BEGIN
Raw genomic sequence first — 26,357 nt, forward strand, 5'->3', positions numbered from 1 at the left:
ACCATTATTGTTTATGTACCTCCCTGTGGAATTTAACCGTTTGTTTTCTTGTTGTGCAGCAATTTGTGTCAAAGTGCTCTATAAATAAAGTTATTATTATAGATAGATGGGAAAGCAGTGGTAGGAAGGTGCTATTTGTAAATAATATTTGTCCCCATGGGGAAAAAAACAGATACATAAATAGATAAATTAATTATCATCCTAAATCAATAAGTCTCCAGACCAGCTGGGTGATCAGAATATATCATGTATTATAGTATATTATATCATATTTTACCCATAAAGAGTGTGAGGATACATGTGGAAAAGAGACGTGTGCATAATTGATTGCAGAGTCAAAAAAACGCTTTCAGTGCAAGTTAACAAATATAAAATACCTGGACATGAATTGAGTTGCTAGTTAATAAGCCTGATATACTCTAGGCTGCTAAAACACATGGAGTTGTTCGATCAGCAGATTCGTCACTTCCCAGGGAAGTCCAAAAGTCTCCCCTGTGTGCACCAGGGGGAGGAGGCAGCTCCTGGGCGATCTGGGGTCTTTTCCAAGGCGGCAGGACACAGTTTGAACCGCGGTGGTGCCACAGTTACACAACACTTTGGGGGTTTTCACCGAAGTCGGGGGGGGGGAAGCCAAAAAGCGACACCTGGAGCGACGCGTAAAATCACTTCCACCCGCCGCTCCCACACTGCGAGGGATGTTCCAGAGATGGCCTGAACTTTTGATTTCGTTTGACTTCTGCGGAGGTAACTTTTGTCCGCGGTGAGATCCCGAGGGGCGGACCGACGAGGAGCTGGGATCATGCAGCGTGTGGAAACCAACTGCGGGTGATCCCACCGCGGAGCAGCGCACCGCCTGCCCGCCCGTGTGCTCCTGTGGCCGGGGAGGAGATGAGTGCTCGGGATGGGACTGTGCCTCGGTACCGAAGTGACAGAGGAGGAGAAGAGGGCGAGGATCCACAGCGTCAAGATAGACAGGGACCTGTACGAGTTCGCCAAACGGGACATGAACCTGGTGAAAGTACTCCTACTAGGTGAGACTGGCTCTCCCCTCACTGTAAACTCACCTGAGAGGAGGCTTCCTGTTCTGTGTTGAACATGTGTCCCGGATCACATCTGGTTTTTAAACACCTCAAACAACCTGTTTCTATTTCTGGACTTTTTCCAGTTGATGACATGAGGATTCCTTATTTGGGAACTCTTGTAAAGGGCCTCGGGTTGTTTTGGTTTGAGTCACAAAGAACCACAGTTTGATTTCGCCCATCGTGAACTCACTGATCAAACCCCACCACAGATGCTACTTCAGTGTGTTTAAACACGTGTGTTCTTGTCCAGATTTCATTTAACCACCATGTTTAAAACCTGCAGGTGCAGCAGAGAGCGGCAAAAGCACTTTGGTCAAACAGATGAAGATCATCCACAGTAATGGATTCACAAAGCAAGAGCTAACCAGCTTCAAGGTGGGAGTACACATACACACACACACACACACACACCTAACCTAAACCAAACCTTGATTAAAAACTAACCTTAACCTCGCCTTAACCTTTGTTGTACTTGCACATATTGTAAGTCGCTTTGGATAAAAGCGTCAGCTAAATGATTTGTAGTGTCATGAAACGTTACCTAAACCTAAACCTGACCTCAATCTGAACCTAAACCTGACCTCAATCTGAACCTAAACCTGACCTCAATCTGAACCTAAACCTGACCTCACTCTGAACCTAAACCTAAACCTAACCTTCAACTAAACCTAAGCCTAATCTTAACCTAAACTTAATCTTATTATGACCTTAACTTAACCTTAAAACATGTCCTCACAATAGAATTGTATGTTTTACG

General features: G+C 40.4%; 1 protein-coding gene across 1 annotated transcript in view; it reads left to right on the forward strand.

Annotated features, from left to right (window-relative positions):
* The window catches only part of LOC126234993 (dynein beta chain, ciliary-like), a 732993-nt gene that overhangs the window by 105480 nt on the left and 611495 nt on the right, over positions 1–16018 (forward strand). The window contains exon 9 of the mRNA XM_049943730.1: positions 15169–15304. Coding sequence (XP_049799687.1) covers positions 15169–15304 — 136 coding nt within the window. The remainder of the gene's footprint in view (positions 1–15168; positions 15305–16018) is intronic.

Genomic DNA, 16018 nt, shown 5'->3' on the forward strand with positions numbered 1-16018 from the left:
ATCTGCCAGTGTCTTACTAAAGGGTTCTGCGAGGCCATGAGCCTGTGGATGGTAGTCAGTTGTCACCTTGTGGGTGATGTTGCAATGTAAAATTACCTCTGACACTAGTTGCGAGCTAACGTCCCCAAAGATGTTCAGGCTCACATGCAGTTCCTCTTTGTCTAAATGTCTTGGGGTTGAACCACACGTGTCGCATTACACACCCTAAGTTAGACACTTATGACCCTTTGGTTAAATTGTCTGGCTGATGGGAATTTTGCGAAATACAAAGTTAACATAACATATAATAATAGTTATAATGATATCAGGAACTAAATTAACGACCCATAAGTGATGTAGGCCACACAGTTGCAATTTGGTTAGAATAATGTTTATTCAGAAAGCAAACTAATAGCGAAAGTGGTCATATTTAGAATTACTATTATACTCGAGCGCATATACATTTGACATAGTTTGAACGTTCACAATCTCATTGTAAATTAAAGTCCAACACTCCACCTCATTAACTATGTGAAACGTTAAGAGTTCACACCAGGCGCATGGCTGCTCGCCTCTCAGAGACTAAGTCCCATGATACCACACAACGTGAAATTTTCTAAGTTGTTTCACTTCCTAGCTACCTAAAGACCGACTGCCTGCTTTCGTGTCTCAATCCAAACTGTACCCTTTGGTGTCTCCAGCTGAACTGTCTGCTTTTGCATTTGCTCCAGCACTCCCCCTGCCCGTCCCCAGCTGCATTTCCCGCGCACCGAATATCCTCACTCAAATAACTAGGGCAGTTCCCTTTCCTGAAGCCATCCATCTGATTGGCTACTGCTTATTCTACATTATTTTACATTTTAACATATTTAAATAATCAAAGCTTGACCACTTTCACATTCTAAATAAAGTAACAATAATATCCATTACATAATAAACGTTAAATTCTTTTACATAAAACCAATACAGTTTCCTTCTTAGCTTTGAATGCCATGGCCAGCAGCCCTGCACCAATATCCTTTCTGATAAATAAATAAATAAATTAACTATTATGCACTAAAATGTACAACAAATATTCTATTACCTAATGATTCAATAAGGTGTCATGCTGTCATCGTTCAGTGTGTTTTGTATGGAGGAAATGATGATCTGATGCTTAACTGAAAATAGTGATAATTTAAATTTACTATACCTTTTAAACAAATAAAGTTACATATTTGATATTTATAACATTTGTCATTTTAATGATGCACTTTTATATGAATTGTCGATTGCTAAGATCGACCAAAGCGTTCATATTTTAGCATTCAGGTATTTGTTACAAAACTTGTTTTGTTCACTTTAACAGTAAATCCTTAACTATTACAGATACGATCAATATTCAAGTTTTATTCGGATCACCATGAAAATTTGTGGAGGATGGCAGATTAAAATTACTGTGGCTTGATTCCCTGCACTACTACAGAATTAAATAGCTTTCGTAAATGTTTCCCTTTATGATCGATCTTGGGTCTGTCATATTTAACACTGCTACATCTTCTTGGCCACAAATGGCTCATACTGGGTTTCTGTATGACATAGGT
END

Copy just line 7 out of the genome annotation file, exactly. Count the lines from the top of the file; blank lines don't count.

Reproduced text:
ATCTGCCAGTGTCTTACTAAAGGGTTCTGCGAGGCCATGAGCCTGTGGATGGTAGTCAGTTGTCACCTTGTGGGTGATGTTGCAATGTAAAATTACCTCTGACACTAGTTGCGAGCTAACGTCCCCAAAGATGTTCAGGCTCACATGCAGTTCCTCTTTGTCTAAATGTCTTGGGGTTGAACCACACGTGTCGCATTACACACCCTAAGTTAGACACTTATGACCCTTTGGTTAAATTGTCTGGCTGATGGGAATTTTGCGAAATACAAAGTTAACATAACATATAATAATAGTTATAATGATATCAGGAACTAAATTAACGACCCATAAGTGATGTAGGCCACACAGTTGCAATTTGGTTAGAATAATGTTTATTCAGAAAGCAAACTAATAGCGAAAGTGGTCATATTTAGAATTACTATTATACTCGAGCGCATATACATTTGACATAGTTTGAACGTTCACAATCTCATTGTAAATTAAAGTCCAACACTCCACCTCATTAACTATGTGAAACGTTAAGAGTTCACACCAGGCGCATGGCTGCTCGCCTCTCAGAGACTAAGTCCCATGATACCACACAACGTGAAATTTTCTAAGTTGTTTCACTTCCTAGCTACCTAAAGACCGACTGCCTGCTTTCGTGTCTCAATCCAAACTGTACCCTTTGGTGTCTCCAGCTGAACTGTCTGCTTTTGCATTTGCTCCAGCACTCCCCCTGCCCGTCCCCAGCTGCATTTCCCGCGCACCGAATATCCTCACTCAAATAACTAGGGCAGTTCCCTTTCCTGAAGCCATCCATCTGATTGGCTACTGCTTATTCTACATTATTTTACATTTTAACATATTTAAATAATCAAAGCTTGACCACTTTCACATTCTAAATAAAGTAACAATAATATCCATTACATAATAAACGTTAAATTCTTTTACATAAAACCAATACAGTTTCCTTCTTAGCTTTGAATGCCATGGCCAGCAGCCCTGCACCAATATCCTTTCTGATAAATAAATAAATAAATTAACTATTATGCACTAAAATGTACAACAAATATTCTATTACCTAATGATTCAATAAGGTGTCATGCTGTCATCGTTCAGTGTGTTTTGTATGGAGGAAATGATGATCTGATGCTTAACTGAAAATAGTGATAATTTAAATTTACTATACCTTTTAAACAAATAAAGTTACATATTTGATATTTATAACATTTGTCATTTTAATGATGCACTTTTATATGAATTGTCGATTGCTAAGATCGACCAAAGCGTTCATATTTTAGCATTCAGGTATTTGTTACAAAACTTGTTTTGTTCACTTTAACAGTAAATCCTTAACTATTACAGATACGATCAATATTCAAGTTTTATTCGGATCACCATGAAAATTTGTGGAGGATGGCAGATTAAAATTACTGTGGCTTGATTCCCTGCACTACTACAGAATTAAATAGCTTTCGTAAATGTTTCCCTTTATGATCGATCTTGGGTCTGTCATATTTAACACTGCTACATCTTCTTGGCCACAAATGGCTCATACTGGGTTTCTGTATGACATAGGT